• Dawn's point that the ventricular rhythm is regularly irregular (ie, "grouped" or patterned) is important! This is NOT by chance. We KNOW that flutter waves ARE conducting  because the flutter-to-QRS distance IS constant before similar-appearing beats. I'll explain. Note in the long lead II rhythm strip that there are 16 beats. Note that the QRS for beats #3,5,7,11,13 is slightly smaller than for beats #1,2,4,6,8,9,10,12,14,15,16.
  • I see a constant flutter-to-QRS (ie, "PR") interval preceding each "taller" QRS  and a constant (abeit different) flutter-to-QRS interval preceding each smaller beat. This tells us that there IS conduction  albeit with different PR intervals. Technically  we cannot tell WHICH flutter wave is conducting from the surface ECG (it is almost never the closest flutter wave  due to concealed conduction from 300 impulses/minute attaining the AV node). But the presence of GROUP BEATING (as seen here) in association with AFlutter almost always means that there is Wenckebach conduction out of the AV Node. This can get complicated  as there may be multiple "levels" within the AV Node  each conducting with a different Wenckebach ratio. That said  what CAN be said  is that the rhythm here is AFlutter at ~ 330/minute with group beating suggestive of Wenckebach conduction out of the AV Node.
  • If this patient was on Digoxin  one should consider the possibility of Digoxin toxicity  since Wenckebach out of the AV node is a common Dig toxic rhythm. However, if the patient is not on Digoxin  this may simply be a normal phenomenon of the AV node being unable to conduct 1:1 at this fast of a stimulating rate. The "good news" (for the patient is that the overall ventricular rate is not excessively rapid here.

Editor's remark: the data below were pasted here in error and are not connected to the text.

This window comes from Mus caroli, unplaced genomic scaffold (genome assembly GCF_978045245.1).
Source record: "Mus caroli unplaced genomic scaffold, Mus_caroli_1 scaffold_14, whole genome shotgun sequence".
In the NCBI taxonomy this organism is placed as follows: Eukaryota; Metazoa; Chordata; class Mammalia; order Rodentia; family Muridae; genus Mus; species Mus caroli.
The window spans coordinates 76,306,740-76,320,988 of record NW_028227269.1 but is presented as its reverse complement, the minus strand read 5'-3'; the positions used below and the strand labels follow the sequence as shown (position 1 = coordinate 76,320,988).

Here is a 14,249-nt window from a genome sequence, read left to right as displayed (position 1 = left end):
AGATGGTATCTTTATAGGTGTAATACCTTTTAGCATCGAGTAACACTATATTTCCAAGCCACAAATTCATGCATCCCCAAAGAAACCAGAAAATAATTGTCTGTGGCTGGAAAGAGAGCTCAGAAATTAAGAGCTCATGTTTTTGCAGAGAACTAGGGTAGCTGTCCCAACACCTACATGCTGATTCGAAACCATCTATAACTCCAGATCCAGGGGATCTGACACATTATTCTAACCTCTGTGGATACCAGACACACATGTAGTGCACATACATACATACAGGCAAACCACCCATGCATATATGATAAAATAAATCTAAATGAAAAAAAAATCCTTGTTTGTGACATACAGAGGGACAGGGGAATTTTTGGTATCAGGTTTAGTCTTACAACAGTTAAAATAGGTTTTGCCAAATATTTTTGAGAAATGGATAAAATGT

• What remains to be explained is why the slight-but-real change in QRS morphology on this tracing? I do not believe this is "alternans"  but rather reflecting slight aberration for the short-cycle beats (ie, beats #3,5,7,11,13). This is best seen in lead V1  where a terminal r' is noted for these short-cycle beats  which reflects an incomplete RBBB (Right Bundle Branch Block) pattern  which is the most common pattern for aberration. Predisposition to aberrant conduction is by the Ashman phenomenon (occurrence of a "short-long" cycle that sets up conditions for aberrancy).
  • Finally  We need to remember to look at the rest of the tracing. While interpretation of ST-T waves is always more difficult in the presence of large flutter waves  I do not see any "acute" ST-T wave changes. There are persistent S waves (through to V6). Voltage is a bit shy of criteria for LVH. 
There is a LOT happening on this tracing!
 
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  • For full Review on the Basics of AV Blocks  Please check out our 58-minute ECG Video @ www.avblockecg.com  
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Ken Grauer, MD  www.kg-ekgpress.com   [email protected] 

Submitted by Dawn on

We are including a copy of this ECG with the beats numbered to help you follow Dr. Grauer's very helpful and interesting discussion.